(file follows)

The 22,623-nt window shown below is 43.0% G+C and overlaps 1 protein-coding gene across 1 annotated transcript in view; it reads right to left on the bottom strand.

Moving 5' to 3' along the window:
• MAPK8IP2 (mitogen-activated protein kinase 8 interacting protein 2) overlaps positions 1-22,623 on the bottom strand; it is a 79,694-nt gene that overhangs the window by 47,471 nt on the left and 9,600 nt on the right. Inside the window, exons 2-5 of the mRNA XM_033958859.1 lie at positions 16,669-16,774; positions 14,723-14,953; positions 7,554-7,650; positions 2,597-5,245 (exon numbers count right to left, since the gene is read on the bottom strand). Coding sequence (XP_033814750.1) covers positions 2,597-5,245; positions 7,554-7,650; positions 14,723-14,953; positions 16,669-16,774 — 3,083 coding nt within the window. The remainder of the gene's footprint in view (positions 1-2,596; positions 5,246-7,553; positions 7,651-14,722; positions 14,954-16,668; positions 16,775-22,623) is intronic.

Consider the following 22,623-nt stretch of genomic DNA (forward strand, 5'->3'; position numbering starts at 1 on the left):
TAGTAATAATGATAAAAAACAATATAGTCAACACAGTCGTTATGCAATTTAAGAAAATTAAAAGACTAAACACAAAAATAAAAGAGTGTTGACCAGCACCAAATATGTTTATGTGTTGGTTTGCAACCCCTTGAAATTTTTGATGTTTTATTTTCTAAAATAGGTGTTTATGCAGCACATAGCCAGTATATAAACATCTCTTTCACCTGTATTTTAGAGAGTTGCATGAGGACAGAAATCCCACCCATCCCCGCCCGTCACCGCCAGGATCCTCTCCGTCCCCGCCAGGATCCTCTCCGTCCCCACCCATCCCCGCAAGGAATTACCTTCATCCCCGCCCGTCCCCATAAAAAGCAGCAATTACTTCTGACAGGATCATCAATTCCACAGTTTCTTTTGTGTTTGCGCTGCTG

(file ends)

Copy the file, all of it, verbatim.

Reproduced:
The 22,623-nt window shown below is 43.0% G+C and overlaps 1 protein-coding gene across 1 annotated transcript in view; it reads right to left on the bottom strand.

Moving 5' to 3' along the window:
• MAPK8IP2 (mitogen-activated protein kinase 8 interacting protein 2) overlaps positions 1-22,623 on the bottom strand; it is a 79,694-nt gene that overhangs the window by 47,471 nt on the left and 9,600 nt on the right. Inside the window, exons 2-5 of the mRNA XM_033958859.1 lie at positions 16,669-16,774; positions 14,723-14,953; positions 7,554-7,650; positions 2,597-5,245 (exon numbers count right to left, since the gene is read on the bottom strand). Coding sequence (XP_033814750.1) covers positions 2,597-5,245; positions 7,554-7,650; positions 14,723-14,953; positions 16,669-16,774 — 3,083 coding nt within the window. The remainder of the gene's footprint in view (positions 1-2,596; positions 5,246-7,553; positions 7,651-14,722; positions 14,954-16,668; positions 16,775-22,623) is intronic.

Consider the following 22,623-nt stretch of genomic DNA (forward strand, 5'->3'; position numbering starts at 1 on the left):
TAGTAATAATGATAAAAAACAATATAGTCAACACAGTCGTTATGCAATTTAAGAAAATTAAAAGACTAAACACAAAAATAAAAGAGTGTTGACCAGCACCAAATATGTTTATGTGTTGGTTTGCAACCCCTTGAAATTTTTGATGTTTTATTTTCTAAAATAGGTGTTTATGCAGCACATAGCCAGTATATAAACATCTCTTTCACCTGTATTTTAGAGAGTTGCATGAGGACAGAAATCCCACCCATCCCCGCCCGTCACCGCCAGGATCCTCTCCGTCCCCGCCAGGATCCTCTCCGTCCCCACCCATCCCCGCAAGGAATTACCTTCATCCCCGCCCGTCCCCATAAAAAGCAGCAATTACTTCTGACAGGATCATCAATTCCACAGTTTCTTTTGTGTTTGCGCTGCTG